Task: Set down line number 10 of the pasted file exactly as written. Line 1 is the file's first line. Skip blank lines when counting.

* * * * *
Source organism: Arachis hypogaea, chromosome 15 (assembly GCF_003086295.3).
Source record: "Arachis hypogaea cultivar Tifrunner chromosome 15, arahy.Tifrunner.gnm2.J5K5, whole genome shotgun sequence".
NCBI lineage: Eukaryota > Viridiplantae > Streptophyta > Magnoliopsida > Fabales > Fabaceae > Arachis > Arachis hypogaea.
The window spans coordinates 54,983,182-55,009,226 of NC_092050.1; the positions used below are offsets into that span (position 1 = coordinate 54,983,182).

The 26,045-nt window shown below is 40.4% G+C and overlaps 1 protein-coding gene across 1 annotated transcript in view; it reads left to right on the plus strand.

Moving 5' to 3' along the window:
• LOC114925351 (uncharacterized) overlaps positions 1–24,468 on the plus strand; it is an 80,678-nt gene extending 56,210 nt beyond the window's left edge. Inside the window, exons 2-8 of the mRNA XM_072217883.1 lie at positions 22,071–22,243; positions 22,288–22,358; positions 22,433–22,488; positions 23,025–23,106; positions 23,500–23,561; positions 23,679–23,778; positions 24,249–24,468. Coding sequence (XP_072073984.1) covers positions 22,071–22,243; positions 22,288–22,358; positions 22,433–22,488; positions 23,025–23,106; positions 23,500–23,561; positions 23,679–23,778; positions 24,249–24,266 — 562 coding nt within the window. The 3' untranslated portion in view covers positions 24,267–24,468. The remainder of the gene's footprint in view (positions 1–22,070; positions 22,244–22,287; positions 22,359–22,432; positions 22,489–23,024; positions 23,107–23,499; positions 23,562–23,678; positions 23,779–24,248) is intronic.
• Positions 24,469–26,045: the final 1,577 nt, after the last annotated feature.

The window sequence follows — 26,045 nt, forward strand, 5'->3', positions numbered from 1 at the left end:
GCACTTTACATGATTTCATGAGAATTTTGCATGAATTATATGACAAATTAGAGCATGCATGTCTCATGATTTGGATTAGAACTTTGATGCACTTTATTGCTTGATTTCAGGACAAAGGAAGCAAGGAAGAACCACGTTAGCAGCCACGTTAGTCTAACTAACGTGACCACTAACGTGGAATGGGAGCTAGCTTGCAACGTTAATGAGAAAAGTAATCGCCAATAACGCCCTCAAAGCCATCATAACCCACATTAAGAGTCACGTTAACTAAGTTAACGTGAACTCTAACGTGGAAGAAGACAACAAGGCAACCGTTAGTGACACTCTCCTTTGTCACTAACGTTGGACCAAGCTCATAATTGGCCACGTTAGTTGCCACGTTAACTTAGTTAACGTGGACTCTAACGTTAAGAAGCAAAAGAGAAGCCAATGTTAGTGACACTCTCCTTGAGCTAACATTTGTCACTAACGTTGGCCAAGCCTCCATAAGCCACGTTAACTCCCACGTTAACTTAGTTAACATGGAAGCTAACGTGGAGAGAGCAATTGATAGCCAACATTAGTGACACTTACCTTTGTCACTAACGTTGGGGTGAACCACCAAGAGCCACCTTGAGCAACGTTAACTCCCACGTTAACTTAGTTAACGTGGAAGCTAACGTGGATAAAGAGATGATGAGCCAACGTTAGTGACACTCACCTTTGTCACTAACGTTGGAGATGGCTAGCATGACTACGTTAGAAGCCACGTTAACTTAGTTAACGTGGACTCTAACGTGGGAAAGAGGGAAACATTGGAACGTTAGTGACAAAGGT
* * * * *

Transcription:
GCACTTTACATGATTTCATGAGAATTTTGCATGAATTATATGACAAATTAGAGCATGCATGTCTCATGATTTGGATTAGAACTTTGATGCACTTTATTGCTTGATTTCAGGACAAAGGAAGCAAGGAAGAACCACGTTAGCAGCCACGTTAGTCTAACTAACGTGACCACTAACGTGGAATGGGAGCTAGCTTGCAACGTTAATGAGAAAAGTAATCGCCAATAACGCCCTCAAAGCCATCATAACCCACATTAAGAGTCACGTTAACTAAGTTAACGTGAACTCTAACGTGGAAGAAGACAACAAGGCAACCGTTAGTGACACTCTCCTTTGTCACTAACGTTGGACCAAGCTCATAATTGGCCACGTTAGTTGCCACGTTAACTTAGTTAACGTGGACTCTAACGTTAAGAAGCAAAAGAGAAGCCAATGTTAGTGACACTCTCCTTGAGCTAACATTTGTCACTAACGTTGGCCAAGCCTCCATAAGCCACGTTAACTCCCACGTTAACTTAGTTAACATGGAAGCTAACGTGGAGAGAGCAATTGATAGCCAACATTAGTGACACTTACCTTTGTCACTAACGTTGGGGTGAACCACCAAGAGCCACCTTGAGCAACGTTAACTCCCACGTTAACTTAGTTAACGTGGAAGCTAACGTGGATAAAGAGATGATGAGCCAACGTTAGTGACACTCACCTTTGTCACTAACGTTGGAGATGGCTAGCATGACTACGTTAGAAGCCACGTTAACTTAGTTAACGTGGACTCTAACGTGGGAAAGAGGGAAACATTGGAACGTTAGTGACAAAGGT